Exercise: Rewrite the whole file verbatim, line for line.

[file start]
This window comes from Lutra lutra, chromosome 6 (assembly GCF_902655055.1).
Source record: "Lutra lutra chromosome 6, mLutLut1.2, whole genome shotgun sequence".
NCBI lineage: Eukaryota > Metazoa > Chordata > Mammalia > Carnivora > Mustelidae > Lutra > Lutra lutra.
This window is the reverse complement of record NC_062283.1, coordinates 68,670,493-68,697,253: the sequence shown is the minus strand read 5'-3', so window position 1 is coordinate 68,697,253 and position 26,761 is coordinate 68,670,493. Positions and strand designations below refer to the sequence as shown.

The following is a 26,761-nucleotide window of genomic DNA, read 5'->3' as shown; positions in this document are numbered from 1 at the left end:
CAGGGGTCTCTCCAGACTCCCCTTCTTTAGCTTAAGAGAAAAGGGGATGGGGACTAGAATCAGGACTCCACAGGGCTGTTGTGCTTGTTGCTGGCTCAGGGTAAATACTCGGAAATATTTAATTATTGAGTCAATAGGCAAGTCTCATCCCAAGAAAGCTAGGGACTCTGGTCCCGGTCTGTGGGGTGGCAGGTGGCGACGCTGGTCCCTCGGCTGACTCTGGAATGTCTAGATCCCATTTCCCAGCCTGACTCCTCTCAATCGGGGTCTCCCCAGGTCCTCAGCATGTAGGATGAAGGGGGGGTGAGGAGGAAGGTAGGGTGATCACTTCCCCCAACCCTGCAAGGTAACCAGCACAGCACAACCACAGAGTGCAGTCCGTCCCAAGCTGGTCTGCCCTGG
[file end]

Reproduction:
This window comes from Lutra lutra, chromosome 6 (assembly GCF_902655055.1).
Source record: "Lutra lutra chromosome 6, mLutLut1.2, whole genome shotgun sequence".
NCBI lineage: Eukaryota > Metazoa > Chordata > Mammalia > Carnivora > Mustelidae > Lutra > Lutra lutra.
This window is the reverse complement of record NC_062283.1, coordinates 68,670,493-68,697,253: the sequence shown is the minus strand read 5'-3', so window position 1 is coordinate 68,697,253 and position 26,761 is coordinate 68,670,493. Positions and strand designations below refer to the sequence as shown.

The following is a 26,761-nucleotide window of genomic DNA, read 5'->3' as shown; positions in this document are numbered from 1 at the left end:
CAGGGGTCTCTCCAGACTCCCCTTCTTTAGCTTAAGAGAAAAGGGGATGGGGACTAGAATCAGGACTCCACAGGGCTGTTGTGCTTGTTGCTGGCTCAGGGTAAATACTCGGAAATATTTAATTATTGAGTCAATAGGCAAGTCTCATCCCAAGAAAGCTAGGGACTCTGGTCCCGGTCTGTGGGGTGGCAGGTGGCGACGCTGGTCCCTCGGCTGACTCTGGAATGTCTAGATCCCATTTCCCAGCCTGACTCCTCTCAATCGGGGTCTCCCCAGGTCCTCAGCATGTAGGATGAAGGGGGGGTGAGGAGGAAGGTAGGGTGATCACTTCCCCCAACCCTGCAAGGTAACCAGCACAGCACAACCACAGAGTGCAGTCCGTCCCAAGCTGGTCTGCCCTGG